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Saving The Bees, One Pot Of Honey At A Time


Because Monsanto needs to stop. 

The threat of the extinction of honeybees is a very real thing. They’re fast becoming an endangered species, with a 53% decline in colonies from 1985-2005 in the UK alone. And this number shows no signs of abating. A combination of environmental and socio-political contributing factors is stripping bees out of our gardens and off of our plants.

The agrochemical and agricultural biotechnology industry is introducing systemic pesticides which penetrate the entirety of the plant instead of the leaves. This means that the bees pick up the chemicals in their pollen and nectar and store it in honeycomb. When those reserves are dipped into, those toxins attack their central nervous system and in turn affect their navigational abilities, which makes it difficult for them to find their way back to the hive. 

This in turn results in depleted colonies, and a reduction in pollinated crops. But why? Monsanto’s acquisition of Beeologics, a small company which has made ground-breaking research into the manipulation of genes within bees, has led many to believe that it has plans to create their own genetically-modified bees, resistant to the same pesticides they peddle. 

In this global context stands Michael Bauer, a gentle and patient man who made a sharp U-turn five years ago from working in publishing to working full-time as an apiarist. Located by the river Elbe in Hamburg, Atländer-Honig is home to 120 hives that Michael tends to. He believes in the importance of employing a fully organic maintenance scheme, for the good of the bees, the plants, the honey, and the main perpetrator of this ecological mess – capitalism.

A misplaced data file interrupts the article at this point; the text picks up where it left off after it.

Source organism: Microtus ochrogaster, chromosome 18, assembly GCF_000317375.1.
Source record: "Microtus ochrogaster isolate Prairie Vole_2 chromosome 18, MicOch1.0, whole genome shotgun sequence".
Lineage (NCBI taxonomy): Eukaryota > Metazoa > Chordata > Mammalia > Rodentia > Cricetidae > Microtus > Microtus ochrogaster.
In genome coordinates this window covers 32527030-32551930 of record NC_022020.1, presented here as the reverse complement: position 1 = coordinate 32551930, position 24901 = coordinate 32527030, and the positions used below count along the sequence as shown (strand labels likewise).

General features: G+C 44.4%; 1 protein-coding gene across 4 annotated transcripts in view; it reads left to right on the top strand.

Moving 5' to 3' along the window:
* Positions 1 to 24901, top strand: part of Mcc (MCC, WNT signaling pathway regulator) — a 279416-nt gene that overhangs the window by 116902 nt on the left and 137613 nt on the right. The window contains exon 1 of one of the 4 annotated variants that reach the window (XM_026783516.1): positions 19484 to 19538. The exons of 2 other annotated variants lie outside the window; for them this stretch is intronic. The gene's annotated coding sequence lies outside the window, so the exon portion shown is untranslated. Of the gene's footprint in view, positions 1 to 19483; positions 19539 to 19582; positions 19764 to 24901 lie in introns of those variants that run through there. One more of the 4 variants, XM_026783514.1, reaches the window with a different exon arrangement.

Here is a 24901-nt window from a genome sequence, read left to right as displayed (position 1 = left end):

From the wooden hives that the bees are housed in, to the medicine used to fight the parasitic mites that can thrive in the apiaries, natural is always the chosen option for Michael. It’s not just a beekeeping technique, it’s an attitude that quickly spills over into an entire lifestyle approach.

To the uninitiated, bees seem like nothing, but they are in fact everything. And it’s our duty to understand and sustain this – first and foremost by sampling delicious local honey.